Huawei has confirmed it filed a complaint in the US federal court arguing that the ban the US government has imposed on its products goes against its own constitution.
Deputy chairman Guo Ping said that the specific section prevents Huawei from serving its US customers, damages its reputation and deprives the vendor of opportunities to serve customers outside the US.
"It is an abuse of the US lawmaking process. This section strips Huawei of its due process, violates the separation-of-power principle, breaks US legal traditions, and goes against the very nature of the constitution. Section 889 infringes upon our rights and harms US consumers," Ping said.
Ping said that it has been branded as a threat by the US government, stating the US hacked its servers and stolen emails and source code.
"Despite this, the US government has never provided any evidence supporting their accusations that Huawei poses a cyber security threat. Still, the US government is sparing no effort to smear the company and mislead the public about Huawei. Even worse, the US government is trying to block us from the 5G markets in other countries," Ping added.
Countries such as Australia that in August 2018 informed the Chinese vendor it was banned from providing 5G technology to Australia.
Later, Huawei went to call the Australian Government's actions as "politically motivated, not the result of a fact-based, transparent, or equitable decision-making process".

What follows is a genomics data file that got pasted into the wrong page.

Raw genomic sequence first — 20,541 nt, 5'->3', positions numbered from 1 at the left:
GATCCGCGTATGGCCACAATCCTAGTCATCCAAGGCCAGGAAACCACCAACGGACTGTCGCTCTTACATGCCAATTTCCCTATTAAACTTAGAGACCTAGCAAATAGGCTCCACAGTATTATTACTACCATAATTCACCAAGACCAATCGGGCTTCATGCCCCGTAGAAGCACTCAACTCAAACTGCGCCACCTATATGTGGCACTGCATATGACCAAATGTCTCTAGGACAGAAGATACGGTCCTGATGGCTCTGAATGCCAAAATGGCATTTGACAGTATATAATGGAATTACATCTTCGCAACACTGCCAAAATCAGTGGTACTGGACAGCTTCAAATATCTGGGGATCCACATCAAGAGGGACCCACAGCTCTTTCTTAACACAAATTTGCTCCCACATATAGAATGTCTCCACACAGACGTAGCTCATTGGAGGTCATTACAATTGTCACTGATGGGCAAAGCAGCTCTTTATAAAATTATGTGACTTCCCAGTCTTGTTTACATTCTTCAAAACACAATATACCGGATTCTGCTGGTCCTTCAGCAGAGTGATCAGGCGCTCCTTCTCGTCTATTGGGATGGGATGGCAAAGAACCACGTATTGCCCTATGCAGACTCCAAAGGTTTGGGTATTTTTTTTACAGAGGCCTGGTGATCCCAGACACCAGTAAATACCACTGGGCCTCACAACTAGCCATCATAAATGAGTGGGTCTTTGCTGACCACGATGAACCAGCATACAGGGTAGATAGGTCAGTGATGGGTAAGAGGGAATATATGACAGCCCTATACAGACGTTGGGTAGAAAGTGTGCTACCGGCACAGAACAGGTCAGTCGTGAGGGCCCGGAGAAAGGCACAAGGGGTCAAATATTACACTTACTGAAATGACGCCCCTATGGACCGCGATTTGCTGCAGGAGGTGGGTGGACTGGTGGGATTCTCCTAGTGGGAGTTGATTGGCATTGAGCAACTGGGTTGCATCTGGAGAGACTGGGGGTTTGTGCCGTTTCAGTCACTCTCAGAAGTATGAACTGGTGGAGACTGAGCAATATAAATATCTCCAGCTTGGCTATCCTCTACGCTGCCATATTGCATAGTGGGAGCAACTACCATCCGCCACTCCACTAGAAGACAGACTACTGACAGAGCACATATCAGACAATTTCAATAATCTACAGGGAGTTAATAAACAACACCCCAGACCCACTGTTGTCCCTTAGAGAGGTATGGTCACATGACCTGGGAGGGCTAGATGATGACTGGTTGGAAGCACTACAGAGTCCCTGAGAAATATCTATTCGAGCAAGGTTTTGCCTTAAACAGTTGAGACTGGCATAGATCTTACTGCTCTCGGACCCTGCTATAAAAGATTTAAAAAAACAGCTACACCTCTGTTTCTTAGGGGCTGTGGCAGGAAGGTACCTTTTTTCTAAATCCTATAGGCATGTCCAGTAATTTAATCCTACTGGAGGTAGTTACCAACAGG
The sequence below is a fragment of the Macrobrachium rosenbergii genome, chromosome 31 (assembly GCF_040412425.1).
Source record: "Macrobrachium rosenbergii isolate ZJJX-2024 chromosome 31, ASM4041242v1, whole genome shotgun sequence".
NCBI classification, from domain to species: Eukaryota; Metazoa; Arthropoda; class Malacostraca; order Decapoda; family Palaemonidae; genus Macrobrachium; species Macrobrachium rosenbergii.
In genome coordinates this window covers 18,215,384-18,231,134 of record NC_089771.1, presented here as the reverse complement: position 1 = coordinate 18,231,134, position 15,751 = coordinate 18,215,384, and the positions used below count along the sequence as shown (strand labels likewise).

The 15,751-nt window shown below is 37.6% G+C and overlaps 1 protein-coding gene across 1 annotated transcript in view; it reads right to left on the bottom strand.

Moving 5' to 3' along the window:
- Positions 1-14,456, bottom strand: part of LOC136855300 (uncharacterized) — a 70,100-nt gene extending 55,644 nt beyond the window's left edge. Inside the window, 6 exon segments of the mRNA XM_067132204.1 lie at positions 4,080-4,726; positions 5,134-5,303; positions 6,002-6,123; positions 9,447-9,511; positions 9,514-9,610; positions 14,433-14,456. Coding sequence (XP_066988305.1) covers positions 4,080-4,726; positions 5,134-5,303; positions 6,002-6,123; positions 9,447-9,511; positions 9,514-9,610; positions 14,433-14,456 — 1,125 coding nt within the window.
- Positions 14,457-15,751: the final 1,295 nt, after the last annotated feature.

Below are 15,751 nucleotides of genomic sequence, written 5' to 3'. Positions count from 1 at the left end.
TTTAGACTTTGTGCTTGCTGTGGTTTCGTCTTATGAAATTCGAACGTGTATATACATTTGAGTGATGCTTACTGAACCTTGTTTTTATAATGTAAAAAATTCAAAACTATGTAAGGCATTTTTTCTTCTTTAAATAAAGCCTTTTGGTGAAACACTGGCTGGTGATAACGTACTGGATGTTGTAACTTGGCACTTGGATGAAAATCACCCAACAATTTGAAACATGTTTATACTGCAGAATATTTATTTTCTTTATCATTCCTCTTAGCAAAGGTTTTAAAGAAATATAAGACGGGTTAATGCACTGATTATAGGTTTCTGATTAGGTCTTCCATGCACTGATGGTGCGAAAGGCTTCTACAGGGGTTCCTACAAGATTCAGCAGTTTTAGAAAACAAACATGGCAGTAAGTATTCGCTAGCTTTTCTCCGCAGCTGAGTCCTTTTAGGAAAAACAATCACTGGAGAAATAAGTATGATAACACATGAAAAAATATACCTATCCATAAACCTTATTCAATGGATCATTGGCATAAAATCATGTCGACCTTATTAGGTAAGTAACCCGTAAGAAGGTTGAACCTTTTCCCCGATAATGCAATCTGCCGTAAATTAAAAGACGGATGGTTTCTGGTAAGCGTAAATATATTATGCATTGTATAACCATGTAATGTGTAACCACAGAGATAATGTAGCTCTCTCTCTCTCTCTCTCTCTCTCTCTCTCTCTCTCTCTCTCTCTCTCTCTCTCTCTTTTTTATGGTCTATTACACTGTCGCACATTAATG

In early February, Reuters reported that was a group of lawmakers from Italy’s ruling coalition pushing the government to ban Huawei Technologies from supplying equipment for the roll out of the 5G network.
"We are compelled to take this legal action as a proper and last resort. We look forward to the court's verdict, and trust that it will benefit both Huawei and the American people," Huawei's Ping added.
Making a case
Glen Nager, the lead counsel of the action, explained the lawsuit is based on three aspects of the US Constitution: the Bill of Attainder Clause; the Due Process Clause and the separation of powers embodied in the Vesting Clauses.
The Bill of Attainder Clause prohibits legislation that is both selective and imposes punishment.
"The Complaint argues that Section 889 violates this constitutional proscription, because among other things it selectively bars only Huawei (and one other entity) from providing certain products to the Federal Government, its contractors, and federal loan and grant recipients," Nager said.
The Due Process Clause, he explained, requires “due process of law” before anyone is deprived of life, liberty, or property. Huawei will argue that Section 889 stigmatises Huawei by "selectively insinuating that Huawei is subject to Chinese Government influence and is a security risk".
Under the Vesting Clauses, Congress has the power to make rules, not to apply those to individuals.
"The complaint argues that Section 889 violates the Vesting Clauses and the separation of powers embodied in them by effectively adjudicating Huawei’s supposed connection to the Chinese government, instead of allowing the Executive and the courts to make that judgement," he explained.
The lawsuit was filed in the US District Court in Plano, Texas.